Investment Environment February 2010


We are one year away from the bottom and have completed another quarter of good performance for risk assets. Although the quarter ended on a softer note, equities worldwide for the past year have shown a stellar performance with the S&P500 rising by 72% which makes the ALSI performance of 46% more pedestrian. By any measure these are extraordinary performances but probably reflective of the risk that existed in March 2009 when there was high volatility and no visibility of the market direction.

The 3 legged stool, referred to in November 2009, of asset price recovery, economic underpin and positive company results, is holding up. Fourth quarter results in the US had 73% of companies beating consensus analyst earnings expectations. South Africa is also seeing good results from companies but not necessarily across the board. It is now expected that 2010 will continue to show share price recovery and we do not subscribe to the theory of a double dip.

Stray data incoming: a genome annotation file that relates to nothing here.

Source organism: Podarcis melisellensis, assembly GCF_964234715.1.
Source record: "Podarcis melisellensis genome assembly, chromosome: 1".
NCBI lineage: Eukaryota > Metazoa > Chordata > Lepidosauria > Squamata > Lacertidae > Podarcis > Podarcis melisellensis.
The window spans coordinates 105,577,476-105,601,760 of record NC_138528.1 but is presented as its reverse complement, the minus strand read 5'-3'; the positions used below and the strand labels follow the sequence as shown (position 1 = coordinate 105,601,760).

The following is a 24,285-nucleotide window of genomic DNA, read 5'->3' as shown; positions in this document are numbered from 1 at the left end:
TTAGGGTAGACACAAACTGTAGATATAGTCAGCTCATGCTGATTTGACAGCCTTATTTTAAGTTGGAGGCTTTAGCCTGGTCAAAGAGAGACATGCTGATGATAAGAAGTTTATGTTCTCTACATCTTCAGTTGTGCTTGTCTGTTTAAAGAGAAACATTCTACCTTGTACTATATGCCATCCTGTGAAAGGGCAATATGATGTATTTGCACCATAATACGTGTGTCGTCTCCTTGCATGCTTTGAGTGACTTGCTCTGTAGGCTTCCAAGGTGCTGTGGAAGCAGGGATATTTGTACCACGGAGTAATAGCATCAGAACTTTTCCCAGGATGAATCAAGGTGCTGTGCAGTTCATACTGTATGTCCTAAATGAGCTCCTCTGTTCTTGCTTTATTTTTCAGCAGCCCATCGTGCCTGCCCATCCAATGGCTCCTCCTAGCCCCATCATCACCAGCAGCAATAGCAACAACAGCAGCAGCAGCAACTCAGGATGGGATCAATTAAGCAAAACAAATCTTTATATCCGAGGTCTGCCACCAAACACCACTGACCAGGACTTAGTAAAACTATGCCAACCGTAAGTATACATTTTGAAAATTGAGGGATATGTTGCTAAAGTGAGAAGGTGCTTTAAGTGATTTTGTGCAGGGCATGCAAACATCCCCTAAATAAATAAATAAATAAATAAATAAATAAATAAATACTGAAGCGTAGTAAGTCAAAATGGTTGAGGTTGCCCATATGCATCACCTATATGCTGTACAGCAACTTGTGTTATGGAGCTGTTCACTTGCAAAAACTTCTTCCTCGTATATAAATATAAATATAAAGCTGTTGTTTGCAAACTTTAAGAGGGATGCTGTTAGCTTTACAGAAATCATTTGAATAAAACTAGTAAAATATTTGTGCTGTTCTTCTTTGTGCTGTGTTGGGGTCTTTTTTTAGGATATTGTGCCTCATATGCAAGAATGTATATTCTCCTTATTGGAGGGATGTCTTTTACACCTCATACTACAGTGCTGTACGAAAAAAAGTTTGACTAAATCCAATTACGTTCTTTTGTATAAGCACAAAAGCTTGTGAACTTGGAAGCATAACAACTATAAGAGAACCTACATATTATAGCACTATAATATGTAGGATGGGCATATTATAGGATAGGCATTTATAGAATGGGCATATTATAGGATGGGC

As was the case in November 2009 with the Dubai world debt standstill being classified as a stress test for risk investors, it would appear that the crisis in Greece is a warning shot across the bow of heavily indebted nations. Such situations are symptomatic of the debt crisis at a sovereign level. The situation in Greece would undermine the integrity of the Euro and therefore it is likely that some sort of bailout will occur.

To some extent the theory that emerging markets could decouple from first world economies seems to have occurred. Emerging markets have stimulated their economies, encouraging internal growth rather than relying on developed world demand. South African markets present significant opportunities with interest rates at a low point yet they remain real and inflation is close to the required band. As is shown in the yield curve graph, over the last year the curve has normalised which is a strong indication of economic recovery from a recession. The commodity link to the eastern and in particular Chinese economies adds to this economic impetus. The capacity that is built up in both the labour and goods markets is advantageous in that such a recovery in 2010 is likely to have minimal inflationary pressures and therefore interest rates are expected to stay muted. Finally, the capital controls inflicted by exchange control and the stronger Rand driven by attractive investment and interest rate returns, also helps control inflationary pressures. It is therefore likely that the recovery will continue but at a slower pace in more normal conditions.

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